We searched for relevant studies using MEDLINE, PsycINFO, Web of Science, CINAHL, and the Japan Medical Abstracts Society (containing Japanese articles). Two authors and an experienced librarian reviewed the keywords and terms used in the thesaurus search and developed a search formula. (See Appendix for details). We conducted the initial searches of each database in October 2019 and February 2022, and the final search was conducted in June 2023. In addition, manual searches were conducted on the references of eligible studies determined through a database search and screening. At least two authors independently conducted database searches.

Similarly, at least two reviewers individually screened the study records from the databases using titles and abstracts. We obtained full-text articles from the study records identified as potentially relevant by one of them. Two reviewers individually assessed the eligibility of each full-text article. In addition, cited reference searches were conducted on the references of eligible studies. During this process, whenever a conflict in their views arose, the two reviewers discussed and agreed on a joint conclusion or sought the opinion of a third researcher (SY) when the disagreement could not be resolved.

Assessment of methodological quality

The methodological quality of the studies included in this review was examined using the Risk of Bias in Nonrandomised Studies of Interventions [13], which assessed seven domains:1) confounding factors, 2) selection of study participants, 3) classification of exposure, 4) deviation from intended direction, 5) missing data, 6) measurement of outcomes, and 7) selection of reported outcomes on a scale of Low, Moderate, Serious, and Critical. At least two reviewers individually rated the risk of bias for each study and determined the final score through discussion.

Outcome, data extraction, and data synthesis

Following the inclusion criteria, we extracted information on the readmission rate, readmission length, employment status, schooling, and social participation as outcomes. If the necessary information could not be found in the articles, the first author (SS) asked the corresponding author of each article for this information. Given the inclusion criteria of this review (hospitalised in a psychiatric ward for at least one year), we expected to incorporate studies from older patients and observe heterogeneity in the description of outcome variables. Therefore, we determined that a meta-analysis was not feasible and conducted a descriptive review. The first author (SS) extracted the outcome-related descriptions from each eligible study and compiled them into tables, whereas the other authors (MIg and MIw) independently reviewed the results.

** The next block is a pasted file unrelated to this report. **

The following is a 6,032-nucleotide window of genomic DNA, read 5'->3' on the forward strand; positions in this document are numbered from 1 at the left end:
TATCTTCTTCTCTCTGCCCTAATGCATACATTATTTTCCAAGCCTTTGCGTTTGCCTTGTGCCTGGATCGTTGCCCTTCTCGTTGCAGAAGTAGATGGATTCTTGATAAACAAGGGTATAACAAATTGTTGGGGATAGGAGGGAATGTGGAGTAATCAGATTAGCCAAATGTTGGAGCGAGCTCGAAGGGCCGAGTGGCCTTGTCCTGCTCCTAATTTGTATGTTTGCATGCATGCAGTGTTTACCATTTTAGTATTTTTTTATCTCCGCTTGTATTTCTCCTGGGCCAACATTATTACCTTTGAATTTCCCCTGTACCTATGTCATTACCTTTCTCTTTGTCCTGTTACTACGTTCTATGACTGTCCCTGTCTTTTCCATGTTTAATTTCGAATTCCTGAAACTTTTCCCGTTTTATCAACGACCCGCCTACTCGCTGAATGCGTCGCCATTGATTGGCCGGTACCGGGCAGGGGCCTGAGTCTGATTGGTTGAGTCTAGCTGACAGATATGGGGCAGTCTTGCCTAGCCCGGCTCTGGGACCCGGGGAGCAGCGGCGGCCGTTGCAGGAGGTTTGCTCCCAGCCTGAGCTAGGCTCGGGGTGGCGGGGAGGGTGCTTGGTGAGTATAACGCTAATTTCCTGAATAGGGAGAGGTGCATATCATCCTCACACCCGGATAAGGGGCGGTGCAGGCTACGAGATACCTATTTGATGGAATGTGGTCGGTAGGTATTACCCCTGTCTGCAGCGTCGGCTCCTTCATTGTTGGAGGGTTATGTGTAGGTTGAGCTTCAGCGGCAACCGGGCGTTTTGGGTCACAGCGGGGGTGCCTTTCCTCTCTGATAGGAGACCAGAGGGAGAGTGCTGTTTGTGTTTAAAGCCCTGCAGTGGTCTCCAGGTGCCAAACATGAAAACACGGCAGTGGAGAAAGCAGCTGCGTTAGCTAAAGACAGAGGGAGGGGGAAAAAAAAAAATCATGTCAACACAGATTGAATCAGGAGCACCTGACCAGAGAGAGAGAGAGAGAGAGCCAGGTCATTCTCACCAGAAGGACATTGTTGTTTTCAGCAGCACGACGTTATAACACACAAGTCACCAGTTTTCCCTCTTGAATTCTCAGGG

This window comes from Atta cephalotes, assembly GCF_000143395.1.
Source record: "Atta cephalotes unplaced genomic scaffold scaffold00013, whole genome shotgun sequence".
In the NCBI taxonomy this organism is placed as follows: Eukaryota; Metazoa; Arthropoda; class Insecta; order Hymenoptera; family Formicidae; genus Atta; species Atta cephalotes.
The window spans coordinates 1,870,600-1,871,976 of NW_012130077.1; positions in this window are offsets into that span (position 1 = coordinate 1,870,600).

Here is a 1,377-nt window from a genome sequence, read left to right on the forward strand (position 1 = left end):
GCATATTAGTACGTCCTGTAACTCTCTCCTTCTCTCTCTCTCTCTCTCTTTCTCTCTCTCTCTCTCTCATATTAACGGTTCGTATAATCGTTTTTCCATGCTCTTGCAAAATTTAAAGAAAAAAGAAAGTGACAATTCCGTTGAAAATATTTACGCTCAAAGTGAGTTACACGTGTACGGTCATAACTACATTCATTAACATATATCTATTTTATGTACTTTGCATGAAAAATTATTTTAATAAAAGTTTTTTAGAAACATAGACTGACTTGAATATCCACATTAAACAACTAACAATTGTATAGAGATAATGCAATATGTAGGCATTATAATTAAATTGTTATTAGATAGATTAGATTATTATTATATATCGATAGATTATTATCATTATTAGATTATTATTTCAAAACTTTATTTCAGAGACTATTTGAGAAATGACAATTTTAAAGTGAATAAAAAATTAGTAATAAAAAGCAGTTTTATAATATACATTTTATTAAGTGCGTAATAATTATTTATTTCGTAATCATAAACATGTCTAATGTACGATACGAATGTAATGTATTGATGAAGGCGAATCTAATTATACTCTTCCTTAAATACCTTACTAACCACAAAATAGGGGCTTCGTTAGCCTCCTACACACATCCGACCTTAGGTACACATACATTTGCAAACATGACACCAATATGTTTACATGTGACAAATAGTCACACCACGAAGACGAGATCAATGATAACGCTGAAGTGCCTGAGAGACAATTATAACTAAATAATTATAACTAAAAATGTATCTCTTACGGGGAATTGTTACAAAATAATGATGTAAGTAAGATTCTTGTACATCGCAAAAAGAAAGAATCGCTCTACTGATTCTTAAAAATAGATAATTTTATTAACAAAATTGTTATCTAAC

Selection process

In total, 11,999 articles were extracted from each database. After excluding duplicate and retracted records, 10,464 articles were screened based on the title and abstract. After initial screening, we obtained 481 full-text articles and reassessed their eligibility. Three eligible studies were included in the systematic review (Fig. 1).

Fig. 1
figure 1

PRISMA flow diagram

Characteristics and methodological quality of the included studies

All the studies employed cohort designs [8, 14, 24]. The total number of participants in these studies was 2293, and approximately 63% (n = 1446) were male. The proportion of people with schizophrenia was 100% in two studies [8, 24]. Among the participants in Okin et al.’s study, 70% were diagnosed with schizophrenia [14]. The mean or median age of the patients was 30 s and 40 s. Winkler et al. [24] did not clearly describe the mean or median age of participants. Therefore, we calculated the approximate median value using the class value and number of persons provided in their article. The studies were conducted in the USA, Japan, and the Czech Republic. Two studies were conducted in the 1980s [8, 14] and one from the 1990s to the 2010s [24]. The maximum average stay at the index admission was 11.5 years [14]; the duration of follow-up ranged from 1 to 10 years, and the follow-up rates ranged from 74 to 100%. Okin et al. [14] identified variables other than primary and secondary outcomes, including psychiatric symptoms, social functioning, and duration from discharge to hospital readmission. Information was obtained through peer assessments by support workers and references to medical records. Regarding assessing the risk of bias, two out of three studies were rated 'Critical', and one was rated 'Serious'. Confounding bias may have affected the results. The ROBIN I-based risk-of-bias ratings are listed in Table 1.

Table 1 Risk of bias assessed using ROBINS-I